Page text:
Tuesday, January 10, 2012

Home Support Instead of Homework!

I have not raised a child with autism, but I have worked in enough homes of families raising children with autism to know that it is not easy.  Sometimes just getting through a day is all that can be expected when parents are dealing with challenging behaviors that result from impairments in communication, social interaction, sensory processing problems, disengagement, need for sameness, sleep problems, food allergies, reactions to medication,  emotional regulation difficulties, etc.  School teachers often view parent-teacher collaboration as teachers telling parents what academic skills they should be working on at home.  While that may be just fine for typically developing kids or kids with mild disabilities, some kids with autism present such an overwhelming variety of challenges to families that working on academic skills is not the first task on the list.  Of course, there are some families of children with autism who do not deal with such great behavioral challenges, and they can certainly focus on teaching academic skills as part of their daily activities with their child.  However, if families are in crisis or are struggling just to get through each day, teachers need to view parent-teacher collaboration very differently.  Instead of having the mindset of "Here's what you need to do to support the work we do in school," teachers should be asking, "Is there anything you are working on at home that I can help you with?" Effective special education teachers have a skill set that they can share with parents to help them achieve their goals at home.  Of course, this cannot be accomplished by one parent-teacher conference with teachers just telling parents what to do.  Instead, teachers need to more of a coach to parents as they are working on a specific goal with regular communication and ongoing feedback and support.  This doesn't necessarily mean that teachers have to go to the home of all of their students (although, that can be helpful at times).  Parents can bring video clips to a conference for teachers to view for purposes of problem solving together.  The parent-teacher notebook can be used for teachers to say something such as, "How is it going with the bedtime routine?" instead of saying, "Aaron did not have a good day. He refused to work and was aggressive." Teachers need to understand that autism is a lifelong disability that effects the child and the family across all home, school, and community contexts.  These families need support in learning how to effectively support the development of their child and how to manage challenges that arise.  While this is the main focus of early intervention services, the problem is that early intervention programs do not serve families after the child turns three (in most states).  In many cases, the family only receives early intervention services for six months by the time their child gets diagnosed and goes through the assessment processes.  Six months (or even two years) is not enough time for families to learn all they need to know about raising and supporting a child with autism.  In my "Pollyanna" world teachers in the public school system would continue the supports to families in a similar fashion as early intervention providers.  It doesn't necessarily take a great deal more time, just a different use of time and a new outlook on parent support.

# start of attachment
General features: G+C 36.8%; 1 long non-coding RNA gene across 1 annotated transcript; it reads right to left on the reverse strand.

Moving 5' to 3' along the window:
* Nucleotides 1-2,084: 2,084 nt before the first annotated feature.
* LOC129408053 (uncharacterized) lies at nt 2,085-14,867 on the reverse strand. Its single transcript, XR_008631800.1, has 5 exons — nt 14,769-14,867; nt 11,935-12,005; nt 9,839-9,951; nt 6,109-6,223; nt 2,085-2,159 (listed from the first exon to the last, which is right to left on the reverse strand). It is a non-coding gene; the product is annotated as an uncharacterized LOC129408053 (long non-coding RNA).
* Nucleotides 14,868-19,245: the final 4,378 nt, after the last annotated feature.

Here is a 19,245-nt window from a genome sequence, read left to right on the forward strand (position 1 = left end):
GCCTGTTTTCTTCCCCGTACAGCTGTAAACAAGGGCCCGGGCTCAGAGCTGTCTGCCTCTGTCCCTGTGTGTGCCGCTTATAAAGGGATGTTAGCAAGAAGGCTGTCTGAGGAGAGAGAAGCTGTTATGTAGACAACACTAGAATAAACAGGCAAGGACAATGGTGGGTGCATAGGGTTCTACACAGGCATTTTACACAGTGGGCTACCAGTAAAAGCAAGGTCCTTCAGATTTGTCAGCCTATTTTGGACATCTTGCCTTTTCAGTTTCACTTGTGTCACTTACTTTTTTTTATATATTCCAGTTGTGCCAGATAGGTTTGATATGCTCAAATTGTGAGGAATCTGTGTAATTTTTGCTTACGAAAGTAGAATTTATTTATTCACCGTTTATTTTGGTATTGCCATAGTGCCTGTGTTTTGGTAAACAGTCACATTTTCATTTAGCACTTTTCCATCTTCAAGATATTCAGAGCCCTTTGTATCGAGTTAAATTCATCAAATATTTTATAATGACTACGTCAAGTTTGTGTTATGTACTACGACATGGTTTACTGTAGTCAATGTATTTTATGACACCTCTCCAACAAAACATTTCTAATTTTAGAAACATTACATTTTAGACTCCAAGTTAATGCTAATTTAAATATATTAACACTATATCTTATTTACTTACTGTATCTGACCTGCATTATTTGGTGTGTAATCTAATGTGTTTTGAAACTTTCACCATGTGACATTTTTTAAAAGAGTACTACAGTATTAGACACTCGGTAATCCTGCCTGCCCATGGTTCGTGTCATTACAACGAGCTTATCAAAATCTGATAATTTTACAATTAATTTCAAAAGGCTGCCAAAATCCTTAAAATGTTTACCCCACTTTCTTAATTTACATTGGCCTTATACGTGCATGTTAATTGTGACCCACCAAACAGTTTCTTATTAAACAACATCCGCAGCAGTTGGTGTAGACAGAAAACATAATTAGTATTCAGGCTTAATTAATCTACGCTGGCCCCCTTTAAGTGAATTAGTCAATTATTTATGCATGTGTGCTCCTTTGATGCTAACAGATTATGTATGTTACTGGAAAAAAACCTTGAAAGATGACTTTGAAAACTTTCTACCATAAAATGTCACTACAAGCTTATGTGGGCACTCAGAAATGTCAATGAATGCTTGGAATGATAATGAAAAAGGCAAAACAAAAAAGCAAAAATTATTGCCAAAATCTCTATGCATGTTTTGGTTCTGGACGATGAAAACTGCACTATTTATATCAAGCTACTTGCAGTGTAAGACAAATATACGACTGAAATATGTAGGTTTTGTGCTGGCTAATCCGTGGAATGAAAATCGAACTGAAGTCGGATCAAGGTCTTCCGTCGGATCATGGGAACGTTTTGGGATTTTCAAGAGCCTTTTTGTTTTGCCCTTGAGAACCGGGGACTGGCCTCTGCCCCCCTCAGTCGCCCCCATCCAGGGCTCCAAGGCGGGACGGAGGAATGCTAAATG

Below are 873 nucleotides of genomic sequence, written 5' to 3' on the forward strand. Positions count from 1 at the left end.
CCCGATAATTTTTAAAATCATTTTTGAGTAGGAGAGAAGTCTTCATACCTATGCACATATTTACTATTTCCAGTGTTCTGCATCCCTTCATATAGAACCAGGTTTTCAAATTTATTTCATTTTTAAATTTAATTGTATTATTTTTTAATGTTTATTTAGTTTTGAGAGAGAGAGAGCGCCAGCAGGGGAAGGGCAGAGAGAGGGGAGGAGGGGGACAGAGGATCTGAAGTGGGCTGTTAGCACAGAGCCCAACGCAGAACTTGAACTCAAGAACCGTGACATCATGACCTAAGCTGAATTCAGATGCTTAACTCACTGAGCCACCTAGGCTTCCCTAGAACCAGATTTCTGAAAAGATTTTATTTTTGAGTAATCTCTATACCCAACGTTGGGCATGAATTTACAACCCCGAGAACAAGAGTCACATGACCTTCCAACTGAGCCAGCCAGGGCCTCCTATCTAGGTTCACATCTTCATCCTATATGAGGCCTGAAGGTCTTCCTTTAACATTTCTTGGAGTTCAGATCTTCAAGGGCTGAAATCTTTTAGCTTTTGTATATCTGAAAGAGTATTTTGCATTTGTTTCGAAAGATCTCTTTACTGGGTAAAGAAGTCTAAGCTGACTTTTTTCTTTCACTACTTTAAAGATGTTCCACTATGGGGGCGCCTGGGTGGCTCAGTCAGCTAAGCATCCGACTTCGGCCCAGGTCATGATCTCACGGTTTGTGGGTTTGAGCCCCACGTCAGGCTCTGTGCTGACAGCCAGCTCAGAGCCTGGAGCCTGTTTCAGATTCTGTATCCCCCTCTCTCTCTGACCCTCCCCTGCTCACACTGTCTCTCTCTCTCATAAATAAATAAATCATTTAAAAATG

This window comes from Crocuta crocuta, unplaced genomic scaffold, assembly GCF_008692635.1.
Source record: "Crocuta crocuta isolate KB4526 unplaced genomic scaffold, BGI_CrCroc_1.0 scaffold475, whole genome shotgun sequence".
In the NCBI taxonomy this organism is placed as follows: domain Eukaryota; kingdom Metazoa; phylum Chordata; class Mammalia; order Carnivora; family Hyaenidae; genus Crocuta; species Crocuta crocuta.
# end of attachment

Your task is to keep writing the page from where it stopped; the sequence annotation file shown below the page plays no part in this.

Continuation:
1. Yes, yes and yes! From my experience schools are only focused on academics. When I was student teaching I found that FCAT (standardized state testing in Florida) was the big focus. While I realize that the teachers may feel that their hands are tied to provide only academic instruction, I think it is important that we find ways to work around that and work with parents on "real life" skills. Like you suggested above Deb there are different ways to do this that wouldn't require tons of time.

  2. You touch on the difference between a good teacher for students with autism (and many other disabilities) and a GREAT teacher for students with autism. Teacher training needs to focus on emphasizing the whole child which inevitably includes families. Without addressing family needs and impact, we are simply not doing our job! It is imperative that teacher education and practices address the needs of families and incorporate it as an integral part of the education of students with autism and other disabilities. Teachers needs to see parents as an assets rather than burdens. Parent-school collaboration does not need to rest solely on the teacher. Collaboration can occur across school professionals who have a variety of expertise. Until we see families as partners in the process of providing quality education to students with autism, we can only impact students to a certain degree. Quality of life for students with autism is closely related to our work with families and it is crucial that we implement strategies and practices that reflect that belief.